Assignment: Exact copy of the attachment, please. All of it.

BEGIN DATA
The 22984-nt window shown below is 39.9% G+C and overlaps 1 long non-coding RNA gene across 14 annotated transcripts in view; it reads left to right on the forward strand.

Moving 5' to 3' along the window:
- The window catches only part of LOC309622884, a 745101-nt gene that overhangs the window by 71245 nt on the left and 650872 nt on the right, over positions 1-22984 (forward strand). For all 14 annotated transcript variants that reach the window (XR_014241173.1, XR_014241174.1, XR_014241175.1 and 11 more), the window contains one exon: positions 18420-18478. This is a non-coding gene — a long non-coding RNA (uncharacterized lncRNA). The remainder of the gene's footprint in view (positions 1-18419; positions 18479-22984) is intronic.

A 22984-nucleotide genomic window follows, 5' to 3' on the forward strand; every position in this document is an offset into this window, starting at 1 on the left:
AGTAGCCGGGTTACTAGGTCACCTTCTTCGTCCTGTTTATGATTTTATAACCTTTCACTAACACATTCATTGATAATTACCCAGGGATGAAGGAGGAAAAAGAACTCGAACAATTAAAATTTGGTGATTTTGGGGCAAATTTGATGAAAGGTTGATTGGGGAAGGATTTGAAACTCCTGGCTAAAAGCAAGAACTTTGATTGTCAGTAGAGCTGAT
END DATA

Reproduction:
The 22984-nt window shown below is 39.9% G+C and overlaps 1 long non-coding RNA gene across 14 annotated transcripts in view; it reads left to right on the forward strand.

Moving 5' to 3' along the window:
- The window catches only part of LOC309622884, a 745101-nt gene that overhangs the window by 71245 nt on the left and 650872 nt on the right, over positions 1-22984 (forward strand). For all 14 annotated transcript variants that reach the window (XR_014241173.1, XR_014241174.1, XR_014241175.1 and 11 more), the window contains one exon: positions 18420-18478. This is a non-coding gene — a long non-coding RNA (uncharacterized lncRNA). The remainder of the gene's footprint in view (positions 1-18419; positions 18479-22984) is intronic.

A 22984-nucleotide genomic window follows, 5' to 3' on the forward strand; every position in this document is an offset into this window, starting at 1 on the left:
AGTAGCCGGGTTACTAGGTCACCTTCTTCGTCCTGTTTATGATTTTATAACCTTTCACTAACACATTCATTGATAATTACCCAGGGATGAAGGAGGAAAAAGAACTCGAACAATTAAAATTTGGTGATTTTGGGGCAAATTTGATGAAAGGTTGATTGGGGAAGGATTTGAAACTCCTGGCTAAAAGCAAGAACTTTGATTGTCAGTAGAGCTGAT